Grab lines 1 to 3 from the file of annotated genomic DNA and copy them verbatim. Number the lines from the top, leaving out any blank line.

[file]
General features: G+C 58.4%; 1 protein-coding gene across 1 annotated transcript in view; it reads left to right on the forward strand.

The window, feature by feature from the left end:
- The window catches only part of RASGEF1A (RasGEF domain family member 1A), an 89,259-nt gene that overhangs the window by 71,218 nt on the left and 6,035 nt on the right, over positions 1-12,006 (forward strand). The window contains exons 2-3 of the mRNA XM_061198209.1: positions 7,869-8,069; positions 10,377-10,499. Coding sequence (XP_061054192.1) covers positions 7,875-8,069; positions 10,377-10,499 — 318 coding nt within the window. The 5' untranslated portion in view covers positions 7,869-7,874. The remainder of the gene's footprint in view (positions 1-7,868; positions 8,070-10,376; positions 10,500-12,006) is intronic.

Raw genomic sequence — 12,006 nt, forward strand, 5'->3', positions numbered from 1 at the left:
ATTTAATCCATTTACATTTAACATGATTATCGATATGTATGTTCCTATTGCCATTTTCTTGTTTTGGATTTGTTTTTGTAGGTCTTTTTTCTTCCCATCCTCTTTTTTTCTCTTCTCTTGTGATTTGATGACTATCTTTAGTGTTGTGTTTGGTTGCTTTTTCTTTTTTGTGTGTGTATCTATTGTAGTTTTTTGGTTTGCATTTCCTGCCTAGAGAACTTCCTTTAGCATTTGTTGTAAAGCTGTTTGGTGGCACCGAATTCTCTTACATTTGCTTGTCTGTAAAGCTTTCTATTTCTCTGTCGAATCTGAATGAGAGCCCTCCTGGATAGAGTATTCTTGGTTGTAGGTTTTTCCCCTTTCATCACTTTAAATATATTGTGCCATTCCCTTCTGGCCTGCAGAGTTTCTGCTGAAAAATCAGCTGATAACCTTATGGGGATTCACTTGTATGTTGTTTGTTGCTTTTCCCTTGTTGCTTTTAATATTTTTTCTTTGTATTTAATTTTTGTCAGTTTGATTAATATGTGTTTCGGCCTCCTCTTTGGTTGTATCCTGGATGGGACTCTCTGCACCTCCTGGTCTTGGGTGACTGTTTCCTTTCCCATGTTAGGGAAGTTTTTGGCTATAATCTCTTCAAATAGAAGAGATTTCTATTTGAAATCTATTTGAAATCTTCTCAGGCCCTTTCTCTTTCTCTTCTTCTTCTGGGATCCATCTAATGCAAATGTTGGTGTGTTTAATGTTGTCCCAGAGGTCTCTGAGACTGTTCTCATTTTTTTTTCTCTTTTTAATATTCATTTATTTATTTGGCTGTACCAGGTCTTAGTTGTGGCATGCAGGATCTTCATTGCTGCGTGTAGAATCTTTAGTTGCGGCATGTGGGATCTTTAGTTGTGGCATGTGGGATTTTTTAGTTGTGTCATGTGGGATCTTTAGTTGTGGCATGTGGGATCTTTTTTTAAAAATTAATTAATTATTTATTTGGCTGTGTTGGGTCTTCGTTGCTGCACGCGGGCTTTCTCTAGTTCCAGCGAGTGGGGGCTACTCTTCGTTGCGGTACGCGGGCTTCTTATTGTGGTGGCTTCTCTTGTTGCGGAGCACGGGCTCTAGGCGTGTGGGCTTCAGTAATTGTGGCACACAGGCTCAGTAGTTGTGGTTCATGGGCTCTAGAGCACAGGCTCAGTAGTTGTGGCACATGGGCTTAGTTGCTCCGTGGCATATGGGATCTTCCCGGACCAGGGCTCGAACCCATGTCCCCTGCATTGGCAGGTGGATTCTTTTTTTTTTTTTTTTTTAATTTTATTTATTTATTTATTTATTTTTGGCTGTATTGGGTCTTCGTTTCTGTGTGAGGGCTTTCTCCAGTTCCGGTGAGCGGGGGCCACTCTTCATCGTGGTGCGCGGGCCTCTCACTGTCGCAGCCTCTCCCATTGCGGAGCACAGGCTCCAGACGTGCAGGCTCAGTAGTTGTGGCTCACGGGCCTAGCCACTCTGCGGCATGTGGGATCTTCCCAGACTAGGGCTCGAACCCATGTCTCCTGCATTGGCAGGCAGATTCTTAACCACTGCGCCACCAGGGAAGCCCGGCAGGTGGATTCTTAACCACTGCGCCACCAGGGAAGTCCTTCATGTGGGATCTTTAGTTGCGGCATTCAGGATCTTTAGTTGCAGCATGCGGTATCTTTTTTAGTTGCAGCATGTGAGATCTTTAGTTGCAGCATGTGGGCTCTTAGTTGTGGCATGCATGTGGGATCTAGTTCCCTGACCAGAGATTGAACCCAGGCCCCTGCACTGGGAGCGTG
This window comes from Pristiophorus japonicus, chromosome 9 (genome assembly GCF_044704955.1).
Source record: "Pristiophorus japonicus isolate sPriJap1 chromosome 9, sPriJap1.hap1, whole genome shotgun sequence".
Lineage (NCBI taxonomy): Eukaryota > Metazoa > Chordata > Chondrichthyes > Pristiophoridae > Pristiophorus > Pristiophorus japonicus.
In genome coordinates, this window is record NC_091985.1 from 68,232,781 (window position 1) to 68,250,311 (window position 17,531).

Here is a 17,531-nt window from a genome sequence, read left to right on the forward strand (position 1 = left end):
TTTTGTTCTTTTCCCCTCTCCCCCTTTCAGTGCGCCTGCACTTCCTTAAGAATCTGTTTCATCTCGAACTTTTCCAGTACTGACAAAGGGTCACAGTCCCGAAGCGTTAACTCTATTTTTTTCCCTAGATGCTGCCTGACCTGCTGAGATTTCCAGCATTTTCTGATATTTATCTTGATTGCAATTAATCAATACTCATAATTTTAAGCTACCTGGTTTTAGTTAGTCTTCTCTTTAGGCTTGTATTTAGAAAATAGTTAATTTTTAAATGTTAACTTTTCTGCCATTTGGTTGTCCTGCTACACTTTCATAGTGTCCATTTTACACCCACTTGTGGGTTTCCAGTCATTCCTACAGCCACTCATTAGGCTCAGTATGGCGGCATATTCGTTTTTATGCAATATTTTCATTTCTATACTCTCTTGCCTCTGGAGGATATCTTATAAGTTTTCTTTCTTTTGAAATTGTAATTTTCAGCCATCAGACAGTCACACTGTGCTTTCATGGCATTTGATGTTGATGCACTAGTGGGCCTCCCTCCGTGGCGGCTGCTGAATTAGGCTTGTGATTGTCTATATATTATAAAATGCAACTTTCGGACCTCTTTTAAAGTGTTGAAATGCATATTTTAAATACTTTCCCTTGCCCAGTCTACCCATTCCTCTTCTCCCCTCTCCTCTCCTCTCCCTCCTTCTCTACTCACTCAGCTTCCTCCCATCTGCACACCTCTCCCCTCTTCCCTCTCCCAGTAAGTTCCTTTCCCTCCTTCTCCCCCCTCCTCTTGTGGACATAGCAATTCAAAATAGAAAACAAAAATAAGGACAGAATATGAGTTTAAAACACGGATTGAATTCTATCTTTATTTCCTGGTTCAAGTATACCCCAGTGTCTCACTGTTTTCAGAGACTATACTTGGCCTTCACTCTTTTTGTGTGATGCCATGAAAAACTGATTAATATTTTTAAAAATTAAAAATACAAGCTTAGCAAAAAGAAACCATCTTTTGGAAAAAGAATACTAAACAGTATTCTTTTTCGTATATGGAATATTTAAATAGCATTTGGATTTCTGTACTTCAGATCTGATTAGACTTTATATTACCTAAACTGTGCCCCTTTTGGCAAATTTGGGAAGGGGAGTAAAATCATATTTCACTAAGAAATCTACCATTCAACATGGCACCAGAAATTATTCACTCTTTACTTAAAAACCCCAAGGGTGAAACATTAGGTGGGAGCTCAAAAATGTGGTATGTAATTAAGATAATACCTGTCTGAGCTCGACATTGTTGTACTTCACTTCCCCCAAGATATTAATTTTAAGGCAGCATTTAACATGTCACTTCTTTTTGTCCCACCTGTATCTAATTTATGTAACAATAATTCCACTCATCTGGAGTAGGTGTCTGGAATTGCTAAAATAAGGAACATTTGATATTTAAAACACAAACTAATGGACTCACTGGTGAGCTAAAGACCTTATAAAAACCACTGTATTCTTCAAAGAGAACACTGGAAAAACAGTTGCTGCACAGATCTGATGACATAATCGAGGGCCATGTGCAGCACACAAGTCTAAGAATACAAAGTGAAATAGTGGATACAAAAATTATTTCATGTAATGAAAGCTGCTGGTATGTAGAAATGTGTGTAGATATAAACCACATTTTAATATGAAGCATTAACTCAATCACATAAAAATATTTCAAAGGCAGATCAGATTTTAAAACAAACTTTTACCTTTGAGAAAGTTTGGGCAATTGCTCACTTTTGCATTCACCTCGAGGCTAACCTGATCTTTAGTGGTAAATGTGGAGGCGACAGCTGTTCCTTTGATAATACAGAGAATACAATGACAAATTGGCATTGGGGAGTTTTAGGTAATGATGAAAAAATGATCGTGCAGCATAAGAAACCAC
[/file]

General features: G+C 58.4%; 1 protein-coding gene across 1 annotated transcript in view; it reads left to right on the forward strand.

The window, feature by feature from the left end:
- The window catches only part of RASGEF1A (RasGEF domain family member 1A), an 89,259-nt gene that overhangs the window by 71,218 nt on the left and 6,035 nt on the right, over positions 1-12,006 (forward strand). The window contains exons 2-3 of the mRNA XM_061198209.1: positions 7,869-8,069; positions 10,377-10,499. Coding sequence (XP_061054192.1) covers positions 7,875-8,069; positions 10,377-10,499 — 318 coding nt within the window. The 5' untranslated portion in view covers positions 7,869-7,874. The remainder of the gene's footprint in view (positions 1-7,868; positions 8,070-10,376; positions 10,500-12,006) is intronic.